Shaw pointed to the evidence synthesis within the new document as its greatest strength. “It just steps you through the best means of concise reviews and highlights the evidence and the gambit of abilities of CT and how it fits within the diagnostic evaluation pathway and what you need to focus in on, particularly around plaque, around functional significance, and how you would use all of that and put it all together in patient care,” she said, adding that it also delves into more-nuanced areas such as CT perfusion and vein graft patency in CABG.

Reimbursement and Further Updates

While the writing committee for the SCCT document includes authors from both the United Kingdom and Canada, both Hecht and Shaw say they expect this to primarily impact practice in the United States. “The US has been far behind in this,” Hecht said.

Shaw pointed to reimbursement as the main reason why cardiac CT has not expanded at US centers. “At a seventh of the price of cardiac PET on the Medicare side, unless it's going to be reimbursed better, it's not going to grow,” she said, adding that things are unlikely to change in the near future. “Medicare seems pretty stuck. And unless there is some kind of a huge shift in how they look at this, which I don't expect, you're going to continue to have a low reimbursement. Unless you can have a shift more toward value-based imaging, it's not an attractive modality.”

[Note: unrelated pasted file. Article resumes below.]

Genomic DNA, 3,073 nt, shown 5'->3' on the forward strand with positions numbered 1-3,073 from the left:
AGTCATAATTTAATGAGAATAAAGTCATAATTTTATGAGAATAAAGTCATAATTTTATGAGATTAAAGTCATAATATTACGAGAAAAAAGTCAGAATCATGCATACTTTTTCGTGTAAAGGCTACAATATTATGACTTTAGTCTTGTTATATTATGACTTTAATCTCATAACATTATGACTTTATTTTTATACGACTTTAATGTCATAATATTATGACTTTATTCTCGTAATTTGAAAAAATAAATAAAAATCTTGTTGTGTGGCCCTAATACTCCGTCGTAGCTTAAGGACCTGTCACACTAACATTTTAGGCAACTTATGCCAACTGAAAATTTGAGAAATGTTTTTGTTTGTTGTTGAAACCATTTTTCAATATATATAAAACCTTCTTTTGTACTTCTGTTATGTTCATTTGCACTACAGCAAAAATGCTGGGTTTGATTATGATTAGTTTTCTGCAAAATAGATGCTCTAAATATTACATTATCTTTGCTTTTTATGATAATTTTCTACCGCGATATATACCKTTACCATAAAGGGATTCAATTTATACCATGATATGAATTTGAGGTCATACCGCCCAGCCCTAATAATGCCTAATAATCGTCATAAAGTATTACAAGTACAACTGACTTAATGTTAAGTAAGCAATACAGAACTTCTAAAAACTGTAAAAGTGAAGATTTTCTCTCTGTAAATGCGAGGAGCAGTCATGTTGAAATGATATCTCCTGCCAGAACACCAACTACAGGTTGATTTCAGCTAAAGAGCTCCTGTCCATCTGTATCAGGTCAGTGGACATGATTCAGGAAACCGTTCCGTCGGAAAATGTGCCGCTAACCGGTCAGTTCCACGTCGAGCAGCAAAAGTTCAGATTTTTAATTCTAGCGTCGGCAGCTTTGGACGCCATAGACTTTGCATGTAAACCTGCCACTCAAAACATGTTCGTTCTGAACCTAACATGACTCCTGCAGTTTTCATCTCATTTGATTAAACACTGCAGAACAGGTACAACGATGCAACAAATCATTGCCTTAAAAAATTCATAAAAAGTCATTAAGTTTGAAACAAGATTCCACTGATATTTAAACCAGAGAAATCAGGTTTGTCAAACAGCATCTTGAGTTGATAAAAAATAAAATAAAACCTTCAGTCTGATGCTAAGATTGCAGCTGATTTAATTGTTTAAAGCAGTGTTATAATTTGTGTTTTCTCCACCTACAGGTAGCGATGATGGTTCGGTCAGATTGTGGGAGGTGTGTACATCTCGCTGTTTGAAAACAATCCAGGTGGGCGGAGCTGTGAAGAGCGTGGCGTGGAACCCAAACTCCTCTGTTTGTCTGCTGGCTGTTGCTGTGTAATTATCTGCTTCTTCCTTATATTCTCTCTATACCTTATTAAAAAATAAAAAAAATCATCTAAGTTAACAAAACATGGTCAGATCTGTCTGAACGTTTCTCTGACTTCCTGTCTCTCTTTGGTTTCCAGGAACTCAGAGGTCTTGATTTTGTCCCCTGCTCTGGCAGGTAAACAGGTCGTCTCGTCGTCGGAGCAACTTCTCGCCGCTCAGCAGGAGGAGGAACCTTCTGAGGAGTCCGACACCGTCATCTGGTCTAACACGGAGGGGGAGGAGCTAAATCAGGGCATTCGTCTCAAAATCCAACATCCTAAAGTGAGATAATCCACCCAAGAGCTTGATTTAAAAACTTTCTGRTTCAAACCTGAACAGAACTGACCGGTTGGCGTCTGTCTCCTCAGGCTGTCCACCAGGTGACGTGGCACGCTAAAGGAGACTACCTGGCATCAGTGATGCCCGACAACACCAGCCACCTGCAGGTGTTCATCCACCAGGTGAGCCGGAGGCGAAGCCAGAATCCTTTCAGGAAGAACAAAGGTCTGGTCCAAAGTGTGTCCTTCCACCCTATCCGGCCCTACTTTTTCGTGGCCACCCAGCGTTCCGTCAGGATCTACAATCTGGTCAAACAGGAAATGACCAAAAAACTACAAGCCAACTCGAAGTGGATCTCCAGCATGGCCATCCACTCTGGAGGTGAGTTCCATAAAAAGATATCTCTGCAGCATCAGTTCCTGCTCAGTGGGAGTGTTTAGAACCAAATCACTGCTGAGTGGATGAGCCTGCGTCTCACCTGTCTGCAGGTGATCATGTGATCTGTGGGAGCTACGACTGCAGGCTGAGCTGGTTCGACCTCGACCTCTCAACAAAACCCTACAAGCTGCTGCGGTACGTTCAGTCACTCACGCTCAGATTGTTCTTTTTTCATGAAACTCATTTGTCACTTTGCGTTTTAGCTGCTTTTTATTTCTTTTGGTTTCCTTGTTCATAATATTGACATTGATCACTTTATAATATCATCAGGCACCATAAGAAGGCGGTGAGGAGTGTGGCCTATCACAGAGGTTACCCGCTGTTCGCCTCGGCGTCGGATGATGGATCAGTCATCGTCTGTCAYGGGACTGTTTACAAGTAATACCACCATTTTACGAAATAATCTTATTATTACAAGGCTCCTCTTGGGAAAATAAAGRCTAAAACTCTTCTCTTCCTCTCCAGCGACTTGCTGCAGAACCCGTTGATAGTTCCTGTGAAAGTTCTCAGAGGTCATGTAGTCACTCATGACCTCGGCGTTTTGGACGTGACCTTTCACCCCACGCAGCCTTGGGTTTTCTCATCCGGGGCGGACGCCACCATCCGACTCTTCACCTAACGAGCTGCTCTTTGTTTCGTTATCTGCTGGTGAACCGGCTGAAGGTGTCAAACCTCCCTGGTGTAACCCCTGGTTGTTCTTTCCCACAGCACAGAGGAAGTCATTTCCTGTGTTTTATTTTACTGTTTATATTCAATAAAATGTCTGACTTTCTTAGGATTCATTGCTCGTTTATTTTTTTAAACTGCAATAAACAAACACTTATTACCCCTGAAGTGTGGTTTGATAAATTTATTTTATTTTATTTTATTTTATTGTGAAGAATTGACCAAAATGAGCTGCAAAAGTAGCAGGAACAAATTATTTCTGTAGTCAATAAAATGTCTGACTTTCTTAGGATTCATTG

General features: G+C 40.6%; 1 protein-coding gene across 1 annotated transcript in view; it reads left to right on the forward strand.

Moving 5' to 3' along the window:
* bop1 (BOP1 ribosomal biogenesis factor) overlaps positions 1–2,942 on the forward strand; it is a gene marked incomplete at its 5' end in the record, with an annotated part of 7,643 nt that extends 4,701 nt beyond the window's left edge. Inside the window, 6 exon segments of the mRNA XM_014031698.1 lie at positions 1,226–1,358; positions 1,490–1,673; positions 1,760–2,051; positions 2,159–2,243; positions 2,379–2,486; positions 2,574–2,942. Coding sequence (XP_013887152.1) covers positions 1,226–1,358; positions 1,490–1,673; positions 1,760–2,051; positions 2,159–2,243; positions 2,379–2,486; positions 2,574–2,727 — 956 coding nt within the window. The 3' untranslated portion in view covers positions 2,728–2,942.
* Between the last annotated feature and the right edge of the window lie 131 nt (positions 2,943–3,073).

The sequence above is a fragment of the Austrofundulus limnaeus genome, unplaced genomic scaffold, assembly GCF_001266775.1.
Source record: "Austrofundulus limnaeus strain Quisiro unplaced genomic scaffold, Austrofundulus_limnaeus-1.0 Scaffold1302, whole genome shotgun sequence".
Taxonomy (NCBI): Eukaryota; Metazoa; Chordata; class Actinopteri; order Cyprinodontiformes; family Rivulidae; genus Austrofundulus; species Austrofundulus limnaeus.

It's a slightly different story with private payers, which have eased the burden of receiving reimbursement for cardiac CT in recent years. “The amounts have not increased, but it's much easier to obtain authorization with a lot of the insurance companies finally treating it as an equivalent to a stress test,” Hecht said. “In the past, most of the companies have said, ‘Well first do a stress test and if there are still questions then we will approve a coronary CTA.’ It's now on the same line, same level of acceptance as stress testing for many of the insurance companies.”

Looking forward, Hecht said he “would like to see the ACC/AHA document, when it finally occurs, to acknowledge that CTA is a first-line test at least equivalent to stress testing, and in certain situations, superior to stress testing. I would like them to go at least to the extent that the European guidelines have gone. . . . That will increase the utilization of coronary CTA.”

In the past, the “reflex response” to a patient with chest pain has been to order a stress test, he continued. “To change that is an enormous task. You're really changing the basic paradigm that's instilled in people from medical school on.”

As for this document, the SCCT will plan to continue updating it as new research is published in the field. “As we start to evolve around the use of CT in people with known coronary disease, this is going to have to be updated,” Shaw said, adding that she also expects new data with regard to expanding revascularization into nonobstructive disease with a large plaque burden.

  • Hecht reports serving on the scientific advisory board for and holding stock options in Arineta and serving as a consultant for Cleerly.
  • Shaw reports no relevant conflicts of interest.